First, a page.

You save egos for the summer when players such as Marcus Morris or Terry Rozier can procure contracts from other teams for what they believe will be greener pastures.

Morris has been putrid for a few weeks and he didn’t play in the final 18-plus minutes Sunday when the Celtics made their spirited rally. Stevens, as expected, said the Morris omission had nothing to do with his performance. But it was Morris’s first scoreless game in nearly five years and he’s been abysmal from the field since the All-Star break, shooting 21 percent from the 3-point line.

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Replace Morris with Jaylen Brown in the starting lineup. Brown has adjusted to his bench role, has put more effort into his defense and seems to be one of the few Celtics – along with mainstays Irving and Al Horford — playing with confidence.

Allow Morris to come off the bench with reduced pressure to soak up some of Hayward’s minutes. The Celtics can’t afford to have two starters — Smart and Morris — who are offensive liabilities. Smart has played well enough lately to keep his starting slot. Morris just hasn’t.

“You know, obviously, I think . . . we’ll — we’ll look at everything — we’ve been looking at everything after every game,’’ Stevens said. “Every night when you go to bed, every minute when you wake up, you’re always thinking about that. There’s things that, that are helpful in that, and things that are not helpful. And if it’s the root of your issues then I think the — then a small tweak can help. I’m not sure that that’s our root. That said, we still are evaluating tweaks regardless. So we have to just — we just have to keep working to all play better, rather than when we play.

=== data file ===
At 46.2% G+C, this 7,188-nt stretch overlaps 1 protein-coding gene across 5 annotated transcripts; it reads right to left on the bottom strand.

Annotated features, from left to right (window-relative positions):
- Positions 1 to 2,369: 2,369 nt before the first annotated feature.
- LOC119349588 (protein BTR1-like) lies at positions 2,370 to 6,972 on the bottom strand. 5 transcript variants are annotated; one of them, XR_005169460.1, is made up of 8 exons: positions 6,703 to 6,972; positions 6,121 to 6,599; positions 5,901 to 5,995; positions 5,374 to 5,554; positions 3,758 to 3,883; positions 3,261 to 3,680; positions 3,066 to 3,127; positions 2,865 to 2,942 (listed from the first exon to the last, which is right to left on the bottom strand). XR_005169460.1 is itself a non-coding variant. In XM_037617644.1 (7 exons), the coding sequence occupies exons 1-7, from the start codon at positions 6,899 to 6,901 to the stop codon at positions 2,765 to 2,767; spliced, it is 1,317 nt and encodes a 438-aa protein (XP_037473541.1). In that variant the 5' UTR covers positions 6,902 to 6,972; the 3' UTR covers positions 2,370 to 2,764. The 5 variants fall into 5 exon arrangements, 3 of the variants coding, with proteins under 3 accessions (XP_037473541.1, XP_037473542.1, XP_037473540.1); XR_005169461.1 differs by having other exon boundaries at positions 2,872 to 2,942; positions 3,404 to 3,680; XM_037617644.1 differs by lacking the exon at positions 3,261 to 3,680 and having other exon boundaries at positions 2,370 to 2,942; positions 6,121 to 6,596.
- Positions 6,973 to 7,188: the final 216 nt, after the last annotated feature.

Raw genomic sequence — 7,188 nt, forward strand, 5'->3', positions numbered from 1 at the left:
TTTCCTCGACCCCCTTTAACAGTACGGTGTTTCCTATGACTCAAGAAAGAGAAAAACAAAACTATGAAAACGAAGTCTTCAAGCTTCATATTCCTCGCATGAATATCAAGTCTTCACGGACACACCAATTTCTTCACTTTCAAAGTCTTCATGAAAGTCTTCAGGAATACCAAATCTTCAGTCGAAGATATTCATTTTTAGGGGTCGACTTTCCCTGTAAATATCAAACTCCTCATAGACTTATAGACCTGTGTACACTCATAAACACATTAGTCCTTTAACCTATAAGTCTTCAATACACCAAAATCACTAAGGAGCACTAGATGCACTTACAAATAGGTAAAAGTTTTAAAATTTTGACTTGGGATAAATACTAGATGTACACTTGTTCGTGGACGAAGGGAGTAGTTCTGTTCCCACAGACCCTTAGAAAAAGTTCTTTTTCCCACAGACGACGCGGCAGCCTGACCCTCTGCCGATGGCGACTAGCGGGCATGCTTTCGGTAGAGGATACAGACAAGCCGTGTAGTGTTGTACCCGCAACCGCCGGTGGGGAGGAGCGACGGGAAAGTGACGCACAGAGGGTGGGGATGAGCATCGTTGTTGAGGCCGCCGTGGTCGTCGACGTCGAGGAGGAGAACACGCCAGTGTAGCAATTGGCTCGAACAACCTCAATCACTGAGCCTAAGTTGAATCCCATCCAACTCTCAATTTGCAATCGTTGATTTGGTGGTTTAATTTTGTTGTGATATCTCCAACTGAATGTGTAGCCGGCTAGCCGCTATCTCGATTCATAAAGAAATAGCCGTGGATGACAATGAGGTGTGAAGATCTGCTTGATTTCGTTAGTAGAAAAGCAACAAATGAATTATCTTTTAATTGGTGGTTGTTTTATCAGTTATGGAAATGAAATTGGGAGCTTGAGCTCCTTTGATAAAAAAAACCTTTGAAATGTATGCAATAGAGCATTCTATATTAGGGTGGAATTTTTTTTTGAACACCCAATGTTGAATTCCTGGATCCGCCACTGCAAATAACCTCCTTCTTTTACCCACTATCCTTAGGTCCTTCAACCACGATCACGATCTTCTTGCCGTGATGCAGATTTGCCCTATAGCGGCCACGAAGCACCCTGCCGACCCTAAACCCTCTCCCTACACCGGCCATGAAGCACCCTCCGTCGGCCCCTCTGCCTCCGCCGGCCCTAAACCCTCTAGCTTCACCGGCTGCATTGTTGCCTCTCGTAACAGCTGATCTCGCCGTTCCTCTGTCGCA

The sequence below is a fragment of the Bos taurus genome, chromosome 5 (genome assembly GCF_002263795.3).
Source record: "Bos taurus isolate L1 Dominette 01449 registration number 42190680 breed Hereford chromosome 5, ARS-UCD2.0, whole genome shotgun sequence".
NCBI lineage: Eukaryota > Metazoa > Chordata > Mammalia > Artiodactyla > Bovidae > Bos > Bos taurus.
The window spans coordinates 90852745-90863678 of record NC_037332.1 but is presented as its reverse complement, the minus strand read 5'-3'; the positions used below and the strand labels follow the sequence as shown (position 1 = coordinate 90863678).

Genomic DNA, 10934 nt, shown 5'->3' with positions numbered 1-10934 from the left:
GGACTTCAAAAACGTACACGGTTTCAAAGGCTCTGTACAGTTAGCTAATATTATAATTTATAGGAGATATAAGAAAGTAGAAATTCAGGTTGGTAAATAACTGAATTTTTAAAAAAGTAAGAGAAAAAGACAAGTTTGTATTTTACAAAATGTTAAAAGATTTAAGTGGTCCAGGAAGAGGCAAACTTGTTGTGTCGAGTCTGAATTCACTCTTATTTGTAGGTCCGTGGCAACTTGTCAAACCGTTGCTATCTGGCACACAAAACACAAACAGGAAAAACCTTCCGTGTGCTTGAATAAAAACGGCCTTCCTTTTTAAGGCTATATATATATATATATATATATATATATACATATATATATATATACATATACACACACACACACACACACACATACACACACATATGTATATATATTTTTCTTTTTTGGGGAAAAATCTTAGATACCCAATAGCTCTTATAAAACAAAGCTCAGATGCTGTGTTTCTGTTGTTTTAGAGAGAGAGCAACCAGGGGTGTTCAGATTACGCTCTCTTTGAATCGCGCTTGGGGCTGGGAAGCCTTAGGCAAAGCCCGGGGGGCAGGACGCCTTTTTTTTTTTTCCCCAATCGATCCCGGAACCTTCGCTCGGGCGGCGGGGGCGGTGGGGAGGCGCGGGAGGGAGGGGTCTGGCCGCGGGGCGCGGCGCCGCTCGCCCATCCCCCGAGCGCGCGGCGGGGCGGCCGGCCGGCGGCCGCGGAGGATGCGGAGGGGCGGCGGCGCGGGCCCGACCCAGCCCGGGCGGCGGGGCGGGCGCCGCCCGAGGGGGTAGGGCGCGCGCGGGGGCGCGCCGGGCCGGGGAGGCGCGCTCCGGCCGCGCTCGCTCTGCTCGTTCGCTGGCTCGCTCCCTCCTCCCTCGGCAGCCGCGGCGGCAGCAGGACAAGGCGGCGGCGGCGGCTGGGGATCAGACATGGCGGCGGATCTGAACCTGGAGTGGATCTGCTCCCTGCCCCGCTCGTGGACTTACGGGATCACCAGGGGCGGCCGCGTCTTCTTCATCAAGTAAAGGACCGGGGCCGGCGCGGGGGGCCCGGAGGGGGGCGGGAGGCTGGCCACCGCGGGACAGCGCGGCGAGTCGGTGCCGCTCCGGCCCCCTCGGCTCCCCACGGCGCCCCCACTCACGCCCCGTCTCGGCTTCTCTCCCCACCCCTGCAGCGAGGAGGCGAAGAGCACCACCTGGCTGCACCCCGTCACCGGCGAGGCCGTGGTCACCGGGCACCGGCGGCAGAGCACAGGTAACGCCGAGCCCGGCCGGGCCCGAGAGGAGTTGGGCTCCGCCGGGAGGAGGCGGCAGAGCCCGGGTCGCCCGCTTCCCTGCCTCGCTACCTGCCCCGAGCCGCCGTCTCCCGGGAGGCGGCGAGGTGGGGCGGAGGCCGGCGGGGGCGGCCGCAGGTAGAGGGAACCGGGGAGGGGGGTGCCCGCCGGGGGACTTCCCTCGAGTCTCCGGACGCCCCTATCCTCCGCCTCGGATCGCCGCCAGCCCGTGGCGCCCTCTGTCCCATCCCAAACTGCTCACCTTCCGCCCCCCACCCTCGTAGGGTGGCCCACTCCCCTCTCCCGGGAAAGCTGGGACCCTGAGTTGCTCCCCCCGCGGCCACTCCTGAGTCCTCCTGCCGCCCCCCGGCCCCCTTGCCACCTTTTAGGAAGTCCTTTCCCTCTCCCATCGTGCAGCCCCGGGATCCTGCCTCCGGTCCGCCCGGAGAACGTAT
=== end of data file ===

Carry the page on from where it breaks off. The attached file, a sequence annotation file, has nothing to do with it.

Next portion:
“And we’ve all had moments throughout the course of the year when we’ve played well, and Danny [Ainge] has said this on a number of occasions: When we have six or seven guys playing well, we’re pretty good. And we’ve just got to get back to that.”

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OK Brad, so just wait for six or seven guys to begin playing better — at the same time? His patience, which has been remarkable this season, has to be wearing thin. The Celtics haven’t done well this season with the patient approach and they are embarking on one of the most important stretches in the Stevens era, beginning Tuesday at Golden State.

It’s reached a point where no one would be surprised or offended with lineup changes. The players know their record. They know how poorly they have played in stretches.

Perhaps Ainge and the Celtics’ brass have a surprise player in mind to fill that roster spot, but if they felt the buyout market was going to produce a fruitful crop of veterans, there were wrong. Carmelo is still at home, working out and waiting for a call.

Is it worth it for the Celtics to at least gauge if there’s a potential relationship here and try something that will uplift one of the more disappointing teams in recent team history? The answer is yes.


Gary Washburn can be reached at gwashburn@globe.com. You can follow him on Twitter at @gwashNBAGlobe.